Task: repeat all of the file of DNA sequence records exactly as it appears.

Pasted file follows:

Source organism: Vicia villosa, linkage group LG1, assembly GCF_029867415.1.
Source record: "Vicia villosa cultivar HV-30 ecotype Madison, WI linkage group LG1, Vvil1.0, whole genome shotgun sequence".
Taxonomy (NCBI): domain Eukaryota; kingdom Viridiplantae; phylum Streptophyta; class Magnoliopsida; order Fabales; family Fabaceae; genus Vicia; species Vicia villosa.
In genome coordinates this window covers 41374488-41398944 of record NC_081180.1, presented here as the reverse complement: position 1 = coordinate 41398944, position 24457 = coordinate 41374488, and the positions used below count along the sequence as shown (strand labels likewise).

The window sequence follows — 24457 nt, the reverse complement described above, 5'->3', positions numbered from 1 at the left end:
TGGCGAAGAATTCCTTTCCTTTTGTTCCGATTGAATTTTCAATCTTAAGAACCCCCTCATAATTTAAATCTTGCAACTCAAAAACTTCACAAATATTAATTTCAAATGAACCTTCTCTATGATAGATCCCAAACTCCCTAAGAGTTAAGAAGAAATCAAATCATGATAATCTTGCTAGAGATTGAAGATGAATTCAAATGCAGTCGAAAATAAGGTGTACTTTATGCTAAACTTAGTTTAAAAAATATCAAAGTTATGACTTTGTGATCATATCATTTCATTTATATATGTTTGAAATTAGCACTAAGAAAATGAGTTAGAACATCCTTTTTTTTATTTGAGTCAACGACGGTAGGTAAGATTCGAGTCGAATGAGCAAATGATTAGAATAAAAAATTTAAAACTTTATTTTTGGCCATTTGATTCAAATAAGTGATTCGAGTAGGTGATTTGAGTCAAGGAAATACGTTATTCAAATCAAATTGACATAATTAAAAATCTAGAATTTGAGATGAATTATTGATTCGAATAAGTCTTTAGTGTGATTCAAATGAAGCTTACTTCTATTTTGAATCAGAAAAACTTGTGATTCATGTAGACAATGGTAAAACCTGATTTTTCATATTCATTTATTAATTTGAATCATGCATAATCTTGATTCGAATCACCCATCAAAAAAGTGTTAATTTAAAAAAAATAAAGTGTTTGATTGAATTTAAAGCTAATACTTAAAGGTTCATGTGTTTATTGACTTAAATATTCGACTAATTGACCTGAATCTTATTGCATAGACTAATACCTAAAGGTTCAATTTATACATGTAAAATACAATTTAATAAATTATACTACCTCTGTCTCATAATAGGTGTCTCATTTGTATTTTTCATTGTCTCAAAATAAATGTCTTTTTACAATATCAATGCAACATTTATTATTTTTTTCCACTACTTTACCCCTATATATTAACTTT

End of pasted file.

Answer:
Source organism: Vicia villosa, linkage group LG1, assembly GCF_029867415.1.
Source record: "Vicia villosa cultivar HV-30 ecotype Madison, WI linkage group LG1, Vvil1.0, whole genome shotgun sequence".
Taxonomy (NCBI): domain Eukaryota; kingdom Viridiplantae; phylum Streptophyta; class Magnoliopsida; order Fabales; family Fabaceae; genus Vicia; species Vicia villosa.
In genome coordinates this window covers 41374488-41398944 of record NC_081180.1, presented here as the reverse complement: position 1 = coordinate 41398944, position 24457 = coordinate 41374488, and the positions used below count along the sequence as shown (strand labels likewise).

The window sequence follows — 24457 nt, the reverse complement described above, 5'->3', positions numbered from 1 at the left end:
TGGCGAAGAATTCCTTTCCTTTTGTTCCGATTGAATTTTCAATCTTAAGAACCCCCTCATAATTTAAATCTTGCAACTCAAAAACTTCACAAATATTAATTTCAAATGAACCTTCTCTATGATAGATCCCAAACTCCCTAAGAGTTAAGAAGAAATCAAATCATGATAATCTTGCTAGAGATTGAAGATGAATTCAAATGCAGTCGAAAATAAGGTGTACTTTATGCTAAACTTAGTTTAAAAAATATCAAAGTTATGACTTTGTGATCATATCATTTCATTTATATATGTTTGAAATTAGCACTAAGAAAATGAGTTAGAACATCCTTTTTTTTATTTGAGTCAACGACGGTAGGTAAGATTCGAGTCGAATGAGCAAATGATTAGAATAAAAAATTTAAAACTTTATTTTTGGCCATTTGATTCAAATAAGTGATTCGAGTAGGTGATTTGAGTCAAGGAAATACGTTATTCAAATCAAATTGACATAATTAAAAATCTAGAATTTGAGATGAATTATTGATTCGAATAAGTCTTTAGTGTGATTCAAATGAAGCTTACTTCTATTTTGAATCAGAAAAACTTGTGATTCATGTAGACAATGGTAAAACCTGATTTTTCATATTCATTTATTAATTTGAATCATGCATAATCTTGATTCGAATCACCCATCAAAAAAGTGTTAATTTAAAAAAAATAAAGTGTTTGATTGAATTTAAAGCTAATACTTAAAGGTTCATGTGTTTATTGACTTAAATATTCGACTAATTGACCTGAATCTTATTGCATAGACTAATACCTAAAGGTTCAATTTATACATGTAAAATACAATTTAATAAATTATACTACCTCTGTCTCATAATAGGTGTCTCATTTGTATTTTTCATTGTCTCAAAATAAATGTCTTTTTACAATATCAATGCAACATTTATTATTTTTTTCCACTACTTTACCCCTATATATTAACTTT